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Teenage Fanclub on the making of new album Here

09 September 2016, 14:00

Norman Blake, of Teenage Fanclub, writes about the three years, four studios and four countries behind their new album Here.

We always like to leave Glasgow when we’re making a new album.

We recorded our Thirteen record there and although we were pretty much happy with the way it turned out, the process was a painful one. We recorded around forty fragmentary songs over the course of three months and spent the next six editing those down to the final thirteen songs that appear on the album. The experience left a bad taste and it’s the last album that we recorded in our home city.

A photo posted by @normanblake on Mar 19, 2013 at 10:50am PDT

The initial recording for our new record Here took place in Provence. Raymond found Vega Studio after some serious internet searching. They have an incredible vintage EMI desk. One of only three still in existence. We were told that this one that had been used to record two Rolling Stones albums, which may not be true, but we’d like to think it is. Manfred, the studio’s owner, bought it in the early 80’s when analogue equipment became unfashionable and was being replaced by digital gear. He told us that he paid the equivalent of a few thousand Euros for it. It’s now worth at least one hundred thousand.

A photo posted by @normanblake on Mar 13, 2013 at 3:52am PDT

We normally start by recording the backing music for our songs, recording the vocals at a later date. We spent three weeks at Vega and completed pretty much all of the music in that time. We worked from 10am and would finish around 8pm and then sit down to a meal which was prepared by a local musician/chef who put curry powder in his salad. We would, of course, also crack open the wine. We strongly believe that your working environment will influence what ends up going to tape and so there’s definitely a bit of Provence in there.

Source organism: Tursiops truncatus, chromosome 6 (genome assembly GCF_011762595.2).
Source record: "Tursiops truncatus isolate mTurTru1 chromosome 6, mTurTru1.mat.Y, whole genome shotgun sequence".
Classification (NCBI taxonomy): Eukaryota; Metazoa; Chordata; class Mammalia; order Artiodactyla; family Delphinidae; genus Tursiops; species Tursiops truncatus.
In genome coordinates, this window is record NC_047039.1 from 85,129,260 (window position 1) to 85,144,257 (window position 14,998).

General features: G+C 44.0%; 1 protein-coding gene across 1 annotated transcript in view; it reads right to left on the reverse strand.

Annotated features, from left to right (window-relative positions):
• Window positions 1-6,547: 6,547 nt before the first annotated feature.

Although none of the music was recorded in Glasgow, we were happy to put down our vocals there. Raymond has some nice recording equipment and we were very quickly able to record the lead vocals and harmonies at his place. We probably spent two weeks doing that, which was spread over a couple of months. We’d take turns putting down our lead vocals. Because we write our lyrics while doing this, it’s inevitable that we end up writing about similar things as you can’t help but pick up on what the others are writing about.

A photo posted by @normanblake on Mar 26, 2013 at 9:41am PDT

Some additional harmonies were recorded by me in a hotel room in Halifax, Nova Scotia when I was out there playing a show with some friends. I emailed those to Raymond and he dropped them into the song the same day.

Our last port of call for this record was Clouds Hill Recordings in Hamburg, where we did the mix. Clouds Hill is another great studio with an impressive list of vintage equipment.

Hamburg is one of our favourite cities and we’ve spent many a late night on the Reeperbahn drinking with friends after our show. It’s changed a lot since we first went there in 1990. It’s been somewhat gentrified, but you can still turn a corner in St Pauli and see someone jacking up in a doorway.

I suppose I should give Abbey Road a quick mention. We’ve had pretty much all of our albums mastered there. A lot of the gear there was designed and built for the Beatles. Some of the eq's are still in use in the mastering suite.

A photo posted by @normanblake on May 11, 2016 at 12:52pm PDT

That’s pretty much the story of this album. Three years, four studios and four countries. It’s maybe somewhat ironic that we ended up calling it Here.

Here is out today via PeMa. Teenage Fanclub are touring the UK & USA throughout the rest of the year – including a Rough Trade instore on Monday 12th September.
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